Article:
“where people continually expand their capacity to create the results they truly desire, where new and expansive patterns of thinking are nurtured, where collective aspiration is set free, and where people are continually learning to see the whole together

Learning organization is an articulated vision which goes beyond simple training programs; it can be realized in three stages: first by exposing the organization to new ideas and institutionalizing new ways of thinking, second internalizing the new thinking into organizational memory and behavioral practices, and third, achieving the measurable performance improvement such as superior quality, increased market share, brand reputation, customer loyalty etc.

Structure as a critical variant

The principles of organizational learning described earlier require a cultural transformation within the organization with an aim to create shared vision at the workplace. However, this kind of transformation would not be realizable without any supporting structure. From structural viewpoint, organizational learning is an information processing activity and structure is viewed as ‘organizational learning mechanism (OLM)’. OLM is an institutionalized procedural arrangement allowing organizations to collect, analyze, store, disseminate, and use systematically information relevant to their performance. Structure is considered as a relatively stable aspect of an organization which acts as a base for behavioral adaptation. Structure of an organization includes functional roles, specialization& departmentalization, interdependencies between specializations, coordination procedures to manage interdependencies, line of command, and communication pattern.

Structure has dual properties. Firstly, it allows organizations to learn systematically with continuous interaction with its environment. For example, the communication pattern which is supported by information systems plays a major role in an organization for knowledge transactions. It facilitates communication among the various individuals in the organization irrespective of the existing line of command. It facilitates assimilation of new patterns and associations to create a clear vision of organizational goals and to have a better understanding of means-ends relationship.

Secondly, structure also impedes information flow across the organization that in turn results into constrained supply of information at the key decision points. It is noted that organizational structure imposes cognitive limits on information processing abilities and this is realized when someone in the organization faces the challenge during making organizational decisions. Such cognitive limits in decision making has given birth to one the most popular phenomena commonly known as ‘bounded rationality’.

Therefore an organizational structure guides as well as restricts the information search. An organizational structure has two components: stable i.e. those that changes relatively less frequently, and flexible those that are more fluid. These are also called mechanistic structure and organic structure respectively. A more mechanistic (or formalized) structure having centralized control is prone to retard learning because they reinforce the existing set of practices and behaviors. While on the contrary, an organic and decentralized structure encourages learning and innovation at much higher rate. Higher fluidity in structure makes an organization more capable of absorbing new knowledge and innovation.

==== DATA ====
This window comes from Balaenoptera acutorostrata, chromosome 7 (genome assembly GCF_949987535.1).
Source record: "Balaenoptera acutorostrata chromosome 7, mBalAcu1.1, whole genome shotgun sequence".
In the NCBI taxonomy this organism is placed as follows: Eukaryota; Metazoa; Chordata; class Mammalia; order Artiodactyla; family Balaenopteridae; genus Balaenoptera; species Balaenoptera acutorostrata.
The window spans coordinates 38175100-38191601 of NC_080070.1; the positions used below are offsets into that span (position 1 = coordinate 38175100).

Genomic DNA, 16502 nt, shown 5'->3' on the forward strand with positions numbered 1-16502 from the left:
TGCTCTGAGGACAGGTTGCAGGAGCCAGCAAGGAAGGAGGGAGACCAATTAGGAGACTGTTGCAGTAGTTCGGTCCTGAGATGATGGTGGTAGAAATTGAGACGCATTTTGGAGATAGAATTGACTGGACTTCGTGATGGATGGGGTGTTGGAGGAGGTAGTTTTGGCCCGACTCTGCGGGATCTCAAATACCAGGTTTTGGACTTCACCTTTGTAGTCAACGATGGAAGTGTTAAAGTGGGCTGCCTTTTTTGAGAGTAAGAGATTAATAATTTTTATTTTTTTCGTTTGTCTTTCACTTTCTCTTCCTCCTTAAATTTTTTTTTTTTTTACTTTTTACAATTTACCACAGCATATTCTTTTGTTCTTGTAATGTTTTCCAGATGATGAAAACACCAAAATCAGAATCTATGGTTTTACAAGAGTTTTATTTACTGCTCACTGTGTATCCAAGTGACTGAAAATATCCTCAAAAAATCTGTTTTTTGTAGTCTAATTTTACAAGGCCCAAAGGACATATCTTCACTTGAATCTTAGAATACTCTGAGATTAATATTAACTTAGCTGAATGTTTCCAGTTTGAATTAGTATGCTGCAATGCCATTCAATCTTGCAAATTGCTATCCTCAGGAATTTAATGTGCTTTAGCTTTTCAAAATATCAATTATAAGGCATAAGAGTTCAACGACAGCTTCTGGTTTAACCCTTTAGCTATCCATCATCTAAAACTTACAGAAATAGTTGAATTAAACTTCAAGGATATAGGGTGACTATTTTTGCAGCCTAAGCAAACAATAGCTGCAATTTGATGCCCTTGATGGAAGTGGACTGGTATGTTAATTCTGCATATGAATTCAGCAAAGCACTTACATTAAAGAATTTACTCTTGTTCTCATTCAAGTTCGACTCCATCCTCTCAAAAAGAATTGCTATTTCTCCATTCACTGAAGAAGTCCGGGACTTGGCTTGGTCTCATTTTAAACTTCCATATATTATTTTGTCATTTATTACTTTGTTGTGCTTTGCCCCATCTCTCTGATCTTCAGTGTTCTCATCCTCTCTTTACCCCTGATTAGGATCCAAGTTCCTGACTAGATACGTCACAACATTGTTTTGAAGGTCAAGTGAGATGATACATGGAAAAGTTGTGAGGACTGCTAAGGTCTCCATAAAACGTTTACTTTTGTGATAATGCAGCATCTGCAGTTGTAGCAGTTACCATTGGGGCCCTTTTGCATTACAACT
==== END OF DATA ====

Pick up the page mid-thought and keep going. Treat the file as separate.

In order to facilitate learning and overcome the structural limitations, one needs to identify that which part of the structure is hindering the learning process and how could it be re-designed. This requires a systematic inquiry to be conducted by organizational members at all levels. They needs to work collectively to identify the root cause of the problems which are making the organization resistant towards internalizing new knowledge. In context, Chris Argyris has advocated for creating an open learning environment where employees should be allowed to question the organizational practices, processes, policies and fundamental assumptions at which organizations are structured.

There are so many organizations which run learning programs but most of them are not successful. The reason is they are not to taking into consideration the structural map of the organizations. Organizational learning is not limited to managing the behavior of individuals and teams, but it goes beyond the cultural dimension of the organization. For example, transforming an organization with incremental or radical changes also requires systematic structural corrections such as re-defining roles, authority/responsibility, flattening the line of hierarchy, process re-engineering, information system changes, etc. Such changes require an organizational structure to have adequate fluidity which can generate the learning support mechanism to absorb the new knowledge. Introducing fluidity in structure is likely to make an organization more responsive towards implementing any change or making it more resilient against the market fluctuations.